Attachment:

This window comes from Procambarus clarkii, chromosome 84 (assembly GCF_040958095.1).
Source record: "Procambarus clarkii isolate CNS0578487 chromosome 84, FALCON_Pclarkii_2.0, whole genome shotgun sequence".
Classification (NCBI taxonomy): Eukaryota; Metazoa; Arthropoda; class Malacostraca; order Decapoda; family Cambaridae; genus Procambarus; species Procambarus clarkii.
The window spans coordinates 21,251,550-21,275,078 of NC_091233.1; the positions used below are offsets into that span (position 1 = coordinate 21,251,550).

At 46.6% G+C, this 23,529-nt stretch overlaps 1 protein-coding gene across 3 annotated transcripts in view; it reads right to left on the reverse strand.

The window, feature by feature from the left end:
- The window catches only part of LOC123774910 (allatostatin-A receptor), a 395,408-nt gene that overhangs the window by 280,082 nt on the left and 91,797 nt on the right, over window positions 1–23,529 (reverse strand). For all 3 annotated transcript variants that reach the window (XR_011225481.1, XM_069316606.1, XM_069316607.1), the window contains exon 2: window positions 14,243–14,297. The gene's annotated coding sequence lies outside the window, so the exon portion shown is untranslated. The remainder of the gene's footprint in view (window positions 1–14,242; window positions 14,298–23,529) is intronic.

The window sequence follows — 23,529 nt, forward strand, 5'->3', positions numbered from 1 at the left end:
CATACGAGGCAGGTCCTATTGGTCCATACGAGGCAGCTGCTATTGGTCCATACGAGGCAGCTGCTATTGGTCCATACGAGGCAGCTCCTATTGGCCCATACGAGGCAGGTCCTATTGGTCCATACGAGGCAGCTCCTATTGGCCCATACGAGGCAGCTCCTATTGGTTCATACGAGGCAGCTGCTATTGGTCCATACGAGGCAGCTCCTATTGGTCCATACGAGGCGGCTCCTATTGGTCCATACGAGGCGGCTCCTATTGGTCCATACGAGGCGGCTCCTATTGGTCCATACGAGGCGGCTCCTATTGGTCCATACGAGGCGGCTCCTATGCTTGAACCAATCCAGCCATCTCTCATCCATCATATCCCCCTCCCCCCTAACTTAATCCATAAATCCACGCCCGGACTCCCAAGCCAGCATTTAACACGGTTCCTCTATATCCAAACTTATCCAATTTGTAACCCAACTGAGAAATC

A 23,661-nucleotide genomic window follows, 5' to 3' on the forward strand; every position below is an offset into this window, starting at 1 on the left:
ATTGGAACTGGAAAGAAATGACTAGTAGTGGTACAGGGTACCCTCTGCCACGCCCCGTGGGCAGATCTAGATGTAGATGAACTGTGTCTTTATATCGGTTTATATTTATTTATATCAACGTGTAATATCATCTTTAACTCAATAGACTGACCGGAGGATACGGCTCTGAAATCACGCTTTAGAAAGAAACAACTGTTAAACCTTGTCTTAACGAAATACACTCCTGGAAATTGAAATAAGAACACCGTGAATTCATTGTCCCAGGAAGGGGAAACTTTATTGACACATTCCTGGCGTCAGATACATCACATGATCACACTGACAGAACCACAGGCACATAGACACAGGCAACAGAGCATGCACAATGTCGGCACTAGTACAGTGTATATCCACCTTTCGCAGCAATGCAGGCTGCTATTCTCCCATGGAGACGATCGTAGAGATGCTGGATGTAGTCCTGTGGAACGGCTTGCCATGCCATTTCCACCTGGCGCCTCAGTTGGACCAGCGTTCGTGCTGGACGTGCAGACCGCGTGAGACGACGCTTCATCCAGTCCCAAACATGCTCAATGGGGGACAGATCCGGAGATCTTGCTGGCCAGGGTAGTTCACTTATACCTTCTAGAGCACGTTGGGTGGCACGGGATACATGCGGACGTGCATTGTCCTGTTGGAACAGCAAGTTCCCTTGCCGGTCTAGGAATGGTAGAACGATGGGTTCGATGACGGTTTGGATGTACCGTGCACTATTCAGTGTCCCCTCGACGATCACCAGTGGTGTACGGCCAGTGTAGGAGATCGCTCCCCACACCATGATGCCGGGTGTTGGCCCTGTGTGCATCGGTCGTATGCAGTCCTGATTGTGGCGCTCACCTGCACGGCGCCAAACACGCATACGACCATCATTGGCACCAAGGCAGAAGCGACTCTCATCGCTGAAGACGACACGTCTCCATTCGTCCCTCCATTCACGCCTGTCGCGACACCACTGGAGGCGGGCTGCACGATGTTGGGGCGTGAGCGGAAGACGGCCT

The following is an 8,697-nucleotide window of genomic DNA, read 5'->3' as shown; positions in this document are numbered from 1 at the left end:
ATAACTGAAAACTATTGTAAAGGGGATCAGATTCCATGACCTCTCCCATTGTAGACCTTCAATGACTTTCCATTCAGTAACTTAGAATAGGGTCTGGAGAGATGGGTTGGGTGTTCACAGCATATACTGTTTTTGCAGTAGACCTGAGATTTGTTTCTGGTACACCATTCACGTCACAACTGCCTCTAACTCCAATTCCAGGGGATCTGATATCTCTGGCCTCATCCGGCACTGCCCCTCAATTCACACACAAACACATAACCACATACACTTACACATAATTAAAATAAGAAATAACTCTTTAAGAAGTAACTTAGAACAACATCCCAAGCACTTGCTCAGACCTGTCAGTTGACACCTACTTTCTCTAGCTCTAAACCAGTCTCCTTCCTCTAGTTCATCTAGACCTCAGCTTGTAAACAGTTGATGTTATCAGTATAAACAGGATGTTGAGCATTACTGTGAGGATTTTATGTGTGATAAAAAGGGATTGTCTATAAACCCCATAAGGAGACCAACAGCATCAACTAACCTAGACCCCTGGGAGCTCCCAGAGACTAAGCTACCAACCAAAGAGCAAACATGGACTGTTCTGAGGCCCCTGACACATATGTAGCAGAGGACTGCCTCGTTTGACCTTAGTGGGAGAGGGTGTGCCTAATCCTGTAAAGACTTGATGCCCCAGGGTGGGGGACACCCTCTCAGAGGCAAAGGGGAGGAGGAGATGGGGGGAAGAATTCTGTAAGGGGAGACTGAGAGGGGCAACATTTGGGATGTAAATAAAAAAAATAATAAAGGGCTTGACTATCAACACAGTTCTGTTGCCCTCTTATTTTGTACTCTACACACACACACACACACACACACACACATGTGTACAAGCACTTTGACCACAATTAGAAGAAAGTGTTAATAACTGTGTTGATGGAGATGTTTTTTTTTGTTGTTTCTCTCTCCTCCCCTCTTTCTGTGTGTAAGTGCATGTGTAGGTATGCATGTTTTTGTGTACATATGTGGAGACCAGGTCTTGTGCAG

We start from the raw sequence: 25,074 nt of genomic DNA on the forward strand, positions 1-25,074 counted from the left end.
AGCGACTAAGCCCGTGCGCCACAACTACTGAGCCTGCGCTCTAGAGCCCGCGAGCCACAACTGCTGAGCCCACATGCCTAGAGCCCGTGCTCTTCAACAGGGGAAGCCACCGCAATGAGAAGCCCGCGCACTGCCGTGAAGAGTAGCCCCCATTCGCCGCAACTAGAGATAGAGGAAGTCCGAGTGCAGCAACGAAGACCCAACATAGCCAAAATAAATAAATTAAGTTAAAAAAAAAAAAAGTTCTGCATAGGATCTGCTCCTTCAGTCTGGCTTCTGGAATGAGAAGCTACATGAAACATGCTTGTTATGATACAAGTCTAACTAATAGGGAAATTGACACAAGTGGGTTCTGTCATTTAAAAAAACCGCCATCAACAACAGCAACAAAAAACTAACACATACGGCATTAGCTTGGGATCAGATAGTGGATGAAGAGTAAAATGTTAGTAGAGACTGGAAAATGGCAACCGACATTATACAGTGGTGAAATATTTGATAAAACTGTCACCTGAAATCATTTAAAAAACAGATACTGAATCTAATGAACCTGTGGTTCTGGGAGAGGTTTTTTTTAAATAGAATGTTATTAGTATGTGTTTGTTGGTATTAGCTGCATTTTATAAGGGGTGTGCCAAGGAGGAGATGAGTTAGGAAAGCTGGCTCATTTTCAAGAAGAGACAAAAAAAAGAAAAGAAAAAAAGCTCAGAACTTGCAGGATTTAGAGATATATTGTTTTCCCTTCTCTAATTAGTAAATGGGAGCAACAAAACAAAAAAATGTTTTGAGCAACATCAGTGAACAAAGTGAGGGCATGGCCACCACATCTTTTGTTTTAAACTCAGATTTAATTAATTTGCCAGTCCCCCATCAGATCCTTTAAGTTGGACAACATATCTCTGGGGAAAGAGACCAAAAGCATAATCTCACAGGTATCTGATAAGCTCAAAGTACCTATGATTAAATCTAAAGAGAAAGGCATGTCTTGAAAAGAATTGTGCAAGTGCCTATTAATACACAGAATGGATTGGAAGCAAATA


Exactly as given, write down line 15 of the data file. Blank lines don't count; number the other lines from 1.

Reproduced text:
AGCGACTAAGCCCGTGCGCCACAACTACTGAGCCTGCGCTCTAGAGCCCGCGAGCCACAACTGCTGAGCCCACATGCCTAGAGCCCGTGCTCTTCAACAGGGGAAGCCACCGCAATGAGAAGCCCGCGCACTGCCGTGAAGAGTAGCCCCCATTCGCCGCAACTAGAGATAGAGGAAGTCCGAGTGCAGCAACGAAGACCCAACATAGCCAAAATAAATAAATTAAGTTAAAAAAAAAAAAAGTTCTGCATAGGATCTGCTCCTTCAGTCTGGCTTCTGGAATGAGAAGCTACATGAAACATGCTTGTTATGATACAAGTCTAACTAATAGGGAAATTGACACAAGTGGGTTCTGTCATTTAAAAAAACCGCCATCAACAACAGCAACAAAAAACTAACACATACGGCATTAGCTTGGGATCAGATAGTGGATGAAGAGTAAAATGTTAGTAGAGACTGGAAAATGGCAACCGACATTATACAGTGGTGAAATATTTGATAAAACTGTCACCTGAAATCATTTAAAAAACAGATACTGAATCTAATGAACCTGTGGTTCTGGGAGAGGTTTTTTTTAAATAGAATGTTATTAGTATGTGTTTGTTGGTATTAGCTGCATTTTATAAGGGGTGTGCCAAGGAGGAGATGAGTTAGGAAAGCTGGCTCATTTTCAAGAAGAGACAAAAAAAAGAAAAGAAAAAAAGCTCAGAACTTGCAGGATTTAGAGATATATTGTTTTCCCTTCTCTAATTAGTAAATGGGAGCAACAAAACAAAAAAATGTTTTGAGCAACATCAGTGAACAAAGTGAGGGCATGGCCACCACATCTTTTGTTTTAAACTCAGATTTAATTAATTTGCCAGTCCCCCATCAGATCCTTTAAGTTGGACAACATATCTCTGGGGAAAGAGACCAAAAGCATAATCTCACAGGTATCTGATAAGCTCAAAGTACCTATGATTAAATCTAAAGAGAAAGGCATGTCTTGAAAAGAATTGTGCAAGTGCCTATTAATACACAGAATGGATTGGAAGCAAATA